I thank the noble Baroness for the question and for repeating the fact that you can find problems in the independent sector and in NHS providers. What is really important is that we are looking at the HEE workforce plan as well as the NHS workforce plan, while working with trusts at the local level and other providers of care to ensure that we have the most appropriate staff levels to meet local conditions.

My Lords, if the £2 billion which the NHS is paying to the private sector is enabling vulnerable mental health patients to get high-quality care, is this not to be welcomed as it takes pressure off the NHS?

I should remind noble Lords that the noble Baroness said that she was not against private provision out of principle. Private provision can be very helpful and has always worked with the NHS, ever since it was founded. If we think about responders—for example, the impact of lockdown on many people—we have seen an increase in mental health needs. What do you do to increase the provision of mental health services? Do you wait for a new NHS hospital to be built? No—if there is a private provider out there, or an independent provider that can provide those services, you engage them. That is why the NHS and the independent sector, working together, is a really important partnership.

My Lords, is the noble Lord aware of the Migration Advisory Committee’s report, which pointed out what we all know: poor pay is driving social care workers, including mental health workers, out of the service and into the private sector? For example, they are losing more through inflation than they can keep up with and their pay certainly runs behind private sector pay. I understand that a social care worker can earn more in an Amazon distribution centre than they can in the social care sector. Can the Minister bring to the notice of the Treasury the damage that this policy is doing?

The noble Lord clearly discusses an important point: we have to have the appropriate workforce. The Government have begun a register of social care to work out who is in the workforce, what qualifications they have and what improvements we have to make to social care. We should also remember that social care providers are a mixture of private homes and state provision. At the same time, we have to make sure that we have the right people, locally trained. For example, the visa system encourages people to come and work in our social care system as well.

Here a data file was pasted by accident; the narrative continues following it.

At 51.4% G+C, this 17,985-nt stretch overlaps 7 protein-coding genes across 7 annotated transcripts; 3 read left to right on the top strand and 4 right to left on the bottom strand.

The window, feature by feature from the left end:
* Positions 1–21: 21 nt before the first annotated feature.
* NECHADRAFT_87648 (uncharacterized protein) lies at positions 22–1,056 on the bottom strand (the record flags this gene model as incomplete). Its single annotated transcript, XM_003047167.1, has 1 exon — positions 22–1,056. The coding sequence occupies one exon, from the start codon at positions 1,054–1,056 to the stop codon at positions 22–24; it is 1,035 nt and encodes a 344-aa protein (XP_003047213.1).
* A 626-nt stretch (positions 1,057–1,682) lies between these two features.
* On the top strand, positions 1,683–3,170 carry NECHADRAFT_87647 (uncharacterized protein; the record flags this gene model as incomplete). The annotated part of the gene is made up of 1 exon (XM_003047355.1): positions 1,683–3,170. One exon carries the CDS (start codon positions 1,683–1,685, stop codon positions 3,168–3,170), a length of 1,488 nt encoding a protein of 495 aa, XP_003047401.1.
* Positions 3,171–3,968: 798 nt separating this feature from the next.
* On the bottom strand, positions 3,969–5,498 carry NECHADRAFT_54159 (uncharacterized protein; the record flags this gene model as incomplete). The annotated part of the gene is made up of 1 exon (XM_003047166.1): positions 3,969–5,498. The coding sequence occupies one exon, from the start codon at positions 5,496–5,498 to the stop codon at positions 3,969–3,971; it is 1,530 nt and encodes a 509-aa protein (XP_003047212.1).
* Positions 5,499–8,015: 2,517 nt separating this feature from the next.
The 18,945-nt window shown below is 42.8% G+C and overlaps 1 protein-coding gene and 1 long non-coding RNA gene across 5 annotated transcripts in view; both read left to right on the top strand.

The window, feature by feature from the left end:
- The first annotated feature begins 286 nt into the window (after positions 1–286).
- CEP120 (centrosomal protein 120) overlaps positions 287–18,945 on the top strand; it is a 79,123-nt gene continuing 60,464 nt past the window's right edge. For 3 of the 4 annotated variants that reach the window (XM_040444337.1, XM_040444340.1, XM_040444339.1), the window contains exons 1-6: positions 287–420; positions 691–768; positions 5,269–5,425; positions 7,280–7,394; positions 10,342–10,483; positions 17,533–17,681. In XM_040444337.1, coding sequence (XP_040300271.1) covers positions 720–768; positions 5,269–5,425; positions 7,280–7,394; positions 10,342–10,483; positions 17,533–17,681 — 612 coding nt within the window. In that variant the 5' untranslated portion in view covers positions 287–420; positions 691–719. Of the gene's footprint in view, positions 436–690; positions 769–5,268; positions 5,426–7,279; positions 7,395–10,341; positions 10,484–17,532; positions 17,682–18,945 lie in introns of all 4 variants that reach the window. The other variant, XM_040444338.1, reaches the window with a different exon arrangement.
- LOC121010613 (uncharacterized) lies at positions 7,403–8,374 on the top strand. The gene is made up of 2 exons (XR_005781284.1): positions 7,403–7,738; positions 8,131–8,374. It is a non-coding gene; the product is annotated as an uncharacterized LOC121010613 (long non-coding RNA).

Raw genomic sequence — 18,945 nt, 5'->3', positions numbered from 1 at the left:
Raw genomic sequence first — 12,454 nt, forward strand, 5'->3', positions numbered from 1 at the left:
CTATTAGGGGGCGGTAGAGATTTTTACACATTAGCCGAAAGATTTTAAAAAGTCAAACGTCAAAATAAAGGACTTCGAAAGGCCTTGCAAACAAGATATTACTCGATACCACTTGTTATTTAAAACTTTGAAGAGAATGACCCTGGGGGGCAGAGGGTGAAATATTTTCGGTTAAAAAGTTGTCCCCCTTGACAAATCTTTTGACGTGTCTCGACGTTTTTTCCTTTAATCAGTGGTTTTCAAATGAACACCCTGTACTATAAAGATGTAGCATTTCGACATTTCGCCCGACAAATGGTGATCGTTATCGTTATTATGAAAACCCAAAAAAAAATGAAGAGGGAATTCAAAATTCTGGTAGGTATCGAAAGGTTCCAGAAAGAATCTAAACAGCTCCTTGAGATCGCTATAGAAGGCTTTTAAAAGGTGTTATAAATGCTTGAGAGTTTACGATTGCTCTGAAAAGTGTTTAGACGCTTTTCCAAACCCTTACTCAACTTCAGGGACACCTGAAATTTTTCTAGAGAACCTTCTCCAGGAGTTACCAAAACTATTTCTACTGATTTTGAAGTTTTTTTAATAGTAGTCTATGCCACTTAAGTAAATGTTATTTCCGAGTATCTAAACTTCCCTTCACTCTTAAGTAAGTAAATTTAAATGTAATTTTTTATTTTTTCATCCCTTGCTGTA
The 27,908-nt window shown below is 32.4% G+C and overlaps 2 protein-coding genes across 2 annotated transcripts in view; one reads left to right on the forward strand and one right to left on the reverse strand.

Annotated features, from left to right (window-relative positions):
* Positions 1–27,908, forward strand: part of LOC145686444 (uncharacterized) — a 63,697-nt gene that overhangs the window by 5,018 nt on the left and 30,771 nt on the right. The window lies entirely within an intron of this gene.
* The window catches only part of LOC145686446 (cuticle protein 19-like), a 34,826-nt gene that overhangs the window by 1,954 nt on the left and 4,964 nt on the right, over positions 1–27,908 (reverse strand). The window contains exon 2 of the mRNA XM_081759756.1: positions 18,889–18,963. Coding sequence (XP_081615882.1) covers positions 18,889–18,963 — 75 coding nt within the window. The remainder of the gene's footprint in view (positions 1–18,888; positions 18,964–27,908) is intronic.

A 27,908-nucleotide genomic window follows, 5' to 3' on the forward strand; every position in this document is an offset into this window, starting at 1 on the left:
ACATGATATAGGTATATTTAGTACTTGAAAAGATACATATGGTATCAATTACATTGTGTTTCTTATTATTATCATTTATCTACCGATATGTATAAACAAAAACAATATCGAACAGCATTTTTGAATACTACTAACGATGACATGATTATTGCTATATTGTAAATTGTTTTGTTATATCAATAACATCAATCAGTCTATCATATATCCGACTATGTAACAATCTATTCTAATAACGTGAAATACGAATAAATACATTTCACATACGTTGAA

My Lords, I draw noble Lords’ attention to my declared interests. In view of recent press reports about a young patient who absconded from a private sector mental health unit and subsequently died, and the subsequent coroner’s inquest findings, is the Minister able to confirm that the Department of Health and Social Care will be able to provide guidance on the safety and security arrangements that should attend outside areas at mental health units and subsequently might be used as the basis for CQC inspection?

Can I begin by—if my information is correct—wishing the noble Lord a happy birthday? If it is not his birthday, I have made a fool of myself. I am sure all the House joins me.

Wherever there is a tragedy, we have to learn the lessons. We spoke about this during the Bill, for example with HSSIB and making sure we have a safe space to understand what went wrong and ensure it does not happen again. We have to make sure that, as we move towards different models of care for people suffering from mental health conditions, it is appropriate to their condition. Not all mental health conditions are the same. Some will need in-patient provision and others will need care in the community, but we should make sure they are actually supported in the community.

My Lords, I declare an interest in that I have a daughter currently in a private eating disorder facility out-of-area, which the NHS is paying for—for which I am extremely grateful. Given the increasing numbers of people suffering from eating disorders, both children and young people and adults, what hope can the Minister give families like mine that in future their young people and family members will not be sent far away, when we want to see them? They might be in hospital for four, six or nine months at a time. What hope can the Minister give people that—yes, there are brilliant community services for eating disorders and we need more of them—we will open up more beds in local areas to help families and sufferers of these appalling diseases?

I thank the noble Baroness for sharing her very personal story. It is important that we understand it is more than stats and figures, which are provided to me by the department. In the community, we understand it is important to make sure that provision is as close to the patient and family as possible. We have to remember that care is not just for the patient; it impacts friends, family and others. We are looking at ways to ensure that care is delivered close to families and those suffering from these conditions.